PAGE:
Leaders vote to send the art advisory committee back to the drawing board.
Public art should be representative of the community that supports it, and a giant piece of coral is not. That was the message Sarasota City Commission sent to the city’s Public Art Committee during its Monday meeting when it unanimously rejected the PAC’s recommendation of Dwell for installation in the roundabout at Tamiami Trail and Fruitville Road, sending the matter back to the committee for further consideration.
In a departure from the committee’s usual selection of three finalists for commission consideration, PAC Chair Wendy Lerner presented Dwell, a multicolored sculpture in the shape of coral by artist Sujin Lim, as the committee’s singular recommendation.
Included in the commissioners’ packet, though, were the other two finalists: Whorligig, a stainless steel representation of three orchids by Mark Aeling of St. Petersburg, and Open Gate, a blue stylized archway made of architectural glass over a steel structure by Shan Shan Sheng of San Francisco.
While the PAC favored Dwell, Commissioner Hagen Brody led the opposition to the sculpture in part because it was not representative of Sarasota, pointing out there are no coral reefs anywhere nearby.
“It's a piece of coral that we don't have on the Gulf Coast,” Brody said. “One of my concerns about our public art — and please take this back to your board — is it in my opinion should bear some relation to our community. If you're doing natural pieces of art like this natural specimen, they should have some relation to our region or our community.”
Brody further pointed out that none of the public art installed in Sarasota pays homage to the city’s deeply rooted circus history. He suggested to Mary Davis Wallace, the city’s senior planner and leader of the Office of Public Art, that an emphasis on that history should be included in the under-development public art master plan. But in the meantime, it should also be considered in the city’s public art program.
Public art is not paid for by the city’s taxpayers but instead is financed by a fund that includes fees paid by developers of construction projects of $1 million or more, plus donations. The PAC issues RFQ’s for public art projects, vets submissions and ultimately recommends options to commissioners, who have the final say in the matter.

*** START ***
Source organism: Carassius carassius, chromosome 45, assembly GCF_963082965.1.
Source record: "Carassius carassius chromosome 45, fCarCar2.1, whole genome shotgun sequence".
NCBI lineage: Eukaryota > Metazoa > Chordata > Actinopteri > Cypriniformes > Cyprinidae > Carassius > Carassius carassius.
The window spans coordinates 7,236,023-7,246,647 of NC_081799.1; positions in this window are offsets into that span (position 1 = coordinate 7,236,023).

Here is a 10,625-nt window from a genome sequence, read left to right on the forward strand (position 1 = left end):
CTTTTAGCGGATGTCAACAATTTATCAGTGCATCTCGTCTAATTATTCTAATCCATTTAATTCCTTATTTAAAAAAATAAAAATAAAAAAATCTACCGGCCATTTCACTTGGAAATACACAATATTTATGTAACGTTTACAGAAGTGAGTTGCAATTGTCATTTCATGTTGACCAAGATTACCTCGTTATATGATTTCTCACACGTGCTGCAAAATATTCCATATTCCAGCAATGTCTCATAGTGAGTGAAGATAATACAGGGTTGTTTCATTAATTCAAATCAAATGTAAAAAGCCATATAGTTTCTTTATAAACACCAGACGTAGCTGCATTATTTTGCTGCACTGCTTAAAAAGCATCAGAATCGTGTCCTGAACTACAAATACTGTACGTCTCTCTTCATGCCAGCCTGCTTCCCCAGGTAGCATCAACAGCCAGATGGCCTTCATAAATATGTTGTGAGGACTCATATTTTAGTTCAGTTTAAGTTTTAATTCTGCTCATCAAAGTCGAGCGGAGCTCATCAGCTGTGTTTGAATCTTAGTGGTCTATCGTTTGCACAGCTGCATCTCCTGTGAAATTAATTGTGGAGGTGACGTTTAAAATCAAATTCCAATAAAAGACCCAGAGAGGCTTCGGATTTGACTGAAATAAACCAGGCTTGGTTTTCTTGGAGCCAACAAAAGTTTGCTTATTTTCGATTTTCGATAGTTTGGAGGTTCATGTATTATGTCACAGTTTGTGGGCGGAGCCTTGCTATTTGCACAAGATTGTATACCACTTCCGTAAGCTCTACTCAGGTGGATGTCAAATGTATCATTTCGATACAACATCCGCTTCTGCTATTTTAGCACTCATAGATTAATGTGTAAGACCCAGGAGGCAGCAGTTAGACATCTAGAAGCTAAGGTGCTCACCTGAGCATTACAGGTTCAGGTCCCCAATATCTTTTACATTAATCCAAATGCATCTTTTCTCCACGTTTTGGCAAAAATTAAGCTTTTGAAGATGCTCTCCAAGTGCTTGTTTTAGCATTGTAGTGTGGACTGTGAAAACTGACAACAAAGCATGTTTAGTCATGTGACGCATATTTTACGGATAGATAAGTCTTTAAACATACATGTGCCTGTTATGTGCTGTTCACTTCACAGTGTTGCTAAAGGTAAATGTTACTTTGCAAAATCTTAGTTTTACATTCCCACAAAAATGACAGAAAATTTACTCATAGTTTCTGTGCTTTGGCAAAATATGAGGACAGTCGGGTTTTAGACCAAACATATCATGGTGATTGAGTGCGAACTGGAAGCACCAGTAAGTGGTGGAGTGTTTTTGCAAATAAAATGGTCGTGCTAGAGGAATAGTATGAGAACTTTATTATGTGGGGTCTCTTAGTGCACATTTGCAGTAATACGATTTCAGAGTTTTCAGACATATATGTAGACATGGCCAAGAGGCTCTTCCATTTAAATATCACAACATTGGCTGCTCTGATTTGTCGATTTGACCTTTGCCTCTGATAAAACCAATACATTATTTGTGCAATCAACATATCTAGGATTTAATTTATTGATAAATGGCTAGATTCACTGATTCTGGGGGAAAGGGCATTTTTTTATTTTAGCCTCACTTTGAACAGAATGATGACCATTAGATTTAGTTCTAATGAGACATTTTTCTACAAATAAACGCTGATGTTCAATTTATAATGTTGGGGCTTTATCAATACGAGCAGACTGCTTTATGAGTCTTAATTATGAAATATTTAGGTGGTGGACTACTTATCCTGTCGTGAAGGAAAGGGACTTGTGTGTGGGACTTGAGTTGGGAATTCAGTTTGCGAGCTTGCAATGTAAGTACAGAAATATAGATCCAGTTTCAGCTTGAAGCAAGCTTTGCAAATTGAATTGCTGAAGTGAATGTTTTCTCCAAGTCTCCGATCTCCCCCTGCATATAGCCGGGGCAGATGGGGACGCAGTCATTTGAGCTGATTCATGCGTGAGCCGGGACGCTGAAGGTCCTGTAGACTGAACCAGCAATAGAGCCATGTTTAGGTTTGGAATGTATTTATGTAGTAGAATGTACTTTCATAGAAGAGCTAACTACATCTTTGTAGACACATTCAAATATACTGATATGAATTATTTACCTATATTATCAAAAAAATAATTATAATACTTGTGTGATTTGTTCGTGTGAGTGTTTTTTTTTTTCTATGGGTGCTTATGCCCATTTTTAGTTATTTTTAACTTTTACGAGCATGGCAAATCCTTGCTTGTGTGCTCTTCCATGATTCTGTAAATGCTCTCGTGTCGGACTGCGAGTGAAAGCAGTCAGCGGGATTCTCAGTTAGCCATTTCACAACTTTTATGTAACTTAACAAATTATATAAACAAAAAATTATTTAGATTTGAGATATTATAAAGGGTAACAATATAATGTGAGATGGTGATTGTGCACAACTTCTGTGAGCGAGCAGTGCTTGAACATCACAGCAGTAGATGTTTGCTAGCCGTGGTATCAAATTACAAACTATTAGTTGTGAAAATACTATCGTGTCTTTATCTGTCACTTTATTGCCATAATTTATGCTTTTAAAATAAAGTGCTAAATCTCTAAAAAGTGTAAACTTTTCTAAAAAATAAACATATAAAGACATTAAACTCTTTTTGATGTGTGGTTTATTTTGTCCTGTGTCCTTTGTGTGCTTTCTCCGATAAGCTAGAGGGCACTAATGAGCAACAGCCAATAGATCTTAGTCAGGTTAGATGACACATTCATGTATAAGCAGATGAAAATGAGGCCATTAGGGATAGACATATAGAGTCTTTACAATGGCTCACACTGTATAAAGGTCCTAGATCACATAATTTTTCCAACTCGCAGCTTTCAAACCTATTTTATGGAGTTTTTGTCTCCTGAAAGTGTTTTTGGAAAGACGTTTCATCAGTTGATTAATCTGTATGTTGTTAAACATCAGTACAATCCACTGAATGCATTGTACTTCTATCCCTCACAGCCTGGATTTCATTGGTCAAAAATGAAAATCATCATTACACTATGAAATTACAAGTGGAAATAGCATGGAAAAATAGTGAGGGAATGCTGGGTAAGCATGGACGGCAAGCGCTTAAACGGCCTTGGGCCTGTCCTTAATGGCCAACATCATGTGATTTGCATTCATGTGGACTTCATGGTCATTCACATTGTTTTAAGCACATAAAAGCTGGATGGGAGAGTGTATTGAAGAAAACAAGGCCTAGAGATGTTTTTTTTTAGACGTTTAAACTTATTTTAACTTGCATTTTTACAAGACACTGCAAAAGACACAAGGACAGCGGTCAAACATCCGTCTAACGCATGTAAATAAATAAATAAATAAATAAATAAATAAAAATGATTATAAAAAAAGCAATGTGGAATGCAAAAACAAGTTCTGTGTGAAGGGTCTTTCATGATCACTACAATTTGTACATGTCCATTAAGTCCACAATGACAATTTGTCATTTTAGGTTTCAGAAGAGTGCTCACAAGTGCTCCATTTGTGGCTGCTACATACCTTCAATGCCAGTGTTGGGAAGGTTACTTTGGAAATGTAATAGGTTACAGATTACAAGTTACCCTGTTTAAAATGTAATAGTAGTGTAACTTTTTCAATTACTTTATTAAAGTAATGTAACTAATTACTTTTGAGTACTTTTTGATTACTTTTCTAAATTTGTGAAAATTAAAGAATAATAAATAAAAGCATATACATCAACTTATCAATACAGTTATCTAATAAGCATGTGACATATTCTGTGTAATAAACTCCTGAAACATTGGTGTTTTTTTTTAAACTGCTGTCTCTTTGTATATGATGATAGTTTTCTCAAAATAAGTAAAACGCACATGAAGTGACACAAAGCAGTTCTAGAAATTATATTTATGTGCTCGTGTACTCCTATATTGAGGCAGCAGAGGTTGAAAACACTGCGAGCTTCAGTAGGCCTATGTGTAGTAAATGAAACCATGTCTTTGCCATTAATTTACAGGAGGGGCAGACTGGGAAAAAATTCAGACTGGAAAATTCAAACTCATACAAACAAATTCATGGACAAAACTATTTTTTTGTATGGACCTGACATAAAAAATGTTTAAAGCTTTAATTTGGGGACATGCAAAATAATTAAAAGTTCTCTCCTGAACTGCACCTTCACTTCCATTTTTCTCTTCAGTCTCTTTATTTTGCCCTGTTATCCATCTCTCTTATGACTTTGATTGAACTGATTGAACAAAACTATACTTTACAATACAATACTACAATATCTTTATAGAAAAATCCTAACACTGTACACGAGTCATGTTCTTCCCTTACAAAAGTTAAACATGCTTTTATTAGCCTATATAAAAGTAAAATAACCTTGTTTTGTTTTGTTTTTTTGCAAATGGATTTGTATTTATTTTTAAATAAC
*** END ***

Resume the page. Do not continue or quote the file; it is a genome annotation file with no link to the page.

Commissioners wondered aloud why the singular recommendation of Dwell instead of the usual three.
“I was hoping in this different RFQ process that we would bring a single selection to you, a single recommendation,” Wallace said. “That way, the efficacy of the Public Art Committee is preserved. It's difficult when the public art committee makes a decision, but then we go back to the drawing board when we bring it to commission.”
Wallace told commissioners the committee didn’t favor Whorligig because it is a complex piece that might encourage pedestrians to cross the roundabout to more closely study it and that its metal edges could pose a safety hazard should someone decide to climb it. She compared it to another piece of metal sculpture, Jumping Fish, located in the roundabout at Palm and Cocoanut avenues.
“Has anyone tried climbing that?” Brody asked Wallace.
“I can’t attest to that. Maybe after hours,” Wallace replied. "It’s not a sharp piece.”
Brody then asked Deputy City Manager Pat Robinson, a former deputy police chief, “Has anyone tried climbing the art?”
“Not that I’m aware of,” he replied.
Having been made aware that consideration of all three submissions in the packet were at the discretion of commission, Commissioner Jen Ahearn-Koch said her preference was Open Gate.
“It’s an open gate to the world of Sarasota, its natural beauty and treasured wildlife and an open gate to love and respect our growing community, our environment and our nation,” she said. “It was those sorts of sentiments that spoke to me.”
Said Mayor Erik Arroyo prior to requesting a motion on the matter, “I liked Whorligig, and I liked Open Gate.”
With the public art master plan still a year away, commissioners retasked Wallace, Lerner and the PAC: to consider more than just something pretty to look at and be sure the master plan includes local relevance. In the interim, make certain public art options presented to the commissioners — starting with the Tamiami Trail-Fruitville Road roundabout piece — include the same.
“Let’s make a good decision here,” Brody said. “I’d rather make a good decision than a quick one.”
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